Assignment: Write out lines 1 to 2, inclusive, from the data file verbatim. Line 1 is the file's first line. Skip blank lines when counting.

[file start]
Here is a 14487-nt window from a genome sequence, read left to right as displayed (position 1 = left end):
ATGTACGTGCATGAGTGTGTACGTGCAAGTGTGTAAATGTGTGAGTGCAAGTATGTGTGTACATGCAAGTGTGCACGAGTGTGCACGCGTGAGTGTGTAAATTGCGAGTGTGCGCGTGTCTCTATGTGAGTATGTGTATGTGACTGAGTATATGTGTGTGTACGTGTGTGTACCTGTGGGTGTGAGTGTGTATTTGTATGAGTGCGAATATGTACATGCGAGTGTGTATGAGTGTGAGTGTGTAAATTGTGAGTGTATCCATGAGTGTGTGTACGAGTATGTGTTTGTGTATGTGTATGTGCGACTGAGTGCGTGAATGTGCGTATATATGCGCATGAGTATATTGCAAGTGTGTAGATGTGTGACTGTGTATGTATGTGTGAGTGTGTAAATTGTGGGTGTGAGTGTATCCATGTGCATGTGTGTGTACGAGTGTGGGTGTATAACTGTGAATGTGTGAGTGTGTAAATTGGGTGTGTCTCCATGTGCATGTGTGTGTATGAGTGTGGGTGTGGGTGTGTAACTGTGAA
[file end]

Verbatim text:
Here is a 14487-nt window from a genome sequence, read left to right as displayed (position 1 = left end):
ATGTACGTGCATGAGTGTGTACGTGCAAGTGTGTAAATGTGTGAGTGCAAGTATGTGTGTACATGCAAGTGTGCACGAGTGTGCACGCGTGAGTGTGTAAATTGCGAGTGTGCGCGTGTCTCTATGTGAGTATGTGTATGTGACTGAGTATATGTGTGTGTACGTGTGTGTACCTGTGGGTGTGAGTGTGTATTTGTATGAGTGCGAATATGTACATGCGAGTGTGTATGAGTGTGAGTGTGTAAATTGTGAGTGTATCCATGAGTGTGTGTACGAGTATGTGTTTGTGTATGTGTATGTGCGACTGAGTGCGTGAATGTGCGTATATATGCGCATGAGTATATTGCAAGTGTGTAGATGTGTGACTGTGTATGTATGTGTGAGTGTGTAAATTGTGGGTGTGAGTGTATCCATGTGCATGTGTGTGTACGAGTGTGGGTGTATAACTGTGAATGTGTGAGTGTGTAAATTGGGTGTGTCTCCATGTGCATGTGTGTGTATGAGTGTGGGTGTGGGTGTGTAACTGTGAA